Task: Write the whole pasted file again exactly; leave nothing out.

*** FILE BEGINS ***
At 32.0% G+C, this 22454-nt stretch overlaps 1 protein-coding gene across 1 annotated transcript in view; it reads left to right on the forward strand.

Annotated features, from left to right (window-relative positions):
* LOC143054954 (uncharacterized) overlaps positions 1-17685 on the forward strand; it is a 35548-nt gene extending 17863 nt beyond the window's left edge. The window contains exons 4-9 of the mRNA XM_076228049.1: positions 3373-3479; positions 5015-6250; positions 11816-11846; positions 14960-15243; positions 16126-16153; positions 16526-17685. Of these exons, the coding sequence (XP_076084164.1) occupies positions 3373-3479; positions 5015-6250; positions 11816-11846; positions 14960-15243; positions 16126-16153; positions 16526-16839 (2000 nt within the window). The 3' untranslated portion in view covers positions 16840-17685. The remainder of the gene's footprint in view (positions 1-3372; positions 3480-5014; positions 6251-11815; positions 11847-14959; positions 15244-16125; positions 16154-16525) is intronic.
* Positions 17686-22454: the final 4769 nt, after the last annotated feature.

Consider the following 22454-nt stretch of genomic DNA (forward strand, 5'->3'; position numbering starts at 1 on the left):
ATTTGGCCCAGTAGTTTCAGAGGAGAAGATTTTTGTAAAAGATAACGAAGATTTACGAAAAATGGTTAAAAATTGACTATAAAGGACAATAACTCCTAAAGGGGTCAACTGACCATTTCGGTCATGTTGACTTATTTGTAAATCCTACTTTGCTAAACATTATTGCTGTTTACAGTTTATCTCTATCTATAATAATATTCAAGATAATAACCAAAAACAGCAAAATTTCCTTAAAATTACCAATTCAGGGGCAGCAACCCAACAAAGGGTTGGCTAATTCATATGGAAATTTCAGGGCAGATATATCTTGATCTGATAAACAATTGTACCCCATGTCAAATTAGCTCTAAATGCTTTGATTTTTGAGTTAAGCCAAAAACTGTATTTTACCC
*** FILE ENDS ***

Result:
At 32.0% G+C, this 22454-nt stretch overlaps 1 protein-coding gene across 1 annotated transcript in view; it reads left to right on the forward strand.

Annotated features, from left to right (window-relative positions):
* LOC143054954 (uncharacterized) overlaps positions 1-17685 on the forward strand; it is a 35548-nt gene extending 17863 nt beyond the window's left edge. The window contains exons 4-9 of the mRNA XM_076228049.1: positions 3373-3479; positions 5015-6250; positions 11816-11846; positions 14960-15243; positions 16126-16153; positions 16526-17685. Of these exons, the coding sequence (XP_076084164.1) occupies positions 3373-3479; positions 5015-6250; positions 11816-11846; positions 14960-15243; positions 16126-16153; positions 16526-16839 (2000 nt within the window). The 3' untranslated portion in view covers positions 16840-17685. The remainder of the gene's footprint in view (positions 1-3372; positions 3480-5014; positions 6251-11815; positions 11847-14959; positions 15244-16125; positions 16154-16525) is intronic.
* Positions 17686-22454: the final 4769 nt, after the last annotated feature.

Consider the following 22454-nt stretch of genomic DNA (forward strand, 5'->3'; position numbering starts at 1 on the left):
ATTTGGCCCAGTAGTTTCAGAGGAGAAGATTTTTGTAAAAGATAACGAAGATTTACGAAAAATGGTTAAAAATTGACTATAAAGGACAATAACTCCTAAAGGGGTCAACTGACCATTTCGGTCATGTTGACTTATTTGTAAATCCTACTTTGCTAAACATTATTGCTGTTTACAGTTTATCTCTATCTATAATAATATTCAAGATAATAACCAAAAACAGCAAAATTTCCTTAAAATTACCAATTCAGGGGCAGCAACCCAACAAAGGGTTGGCTAATTCATATGGAAATTTCAGGGCAGATATATCTTGATCTGATAAACAATTGTACCCCATGTCAAATTAGCTCTAAATGCTTTGATTTTTGAGTTAAGCCAAAAACTGTATTTTACCC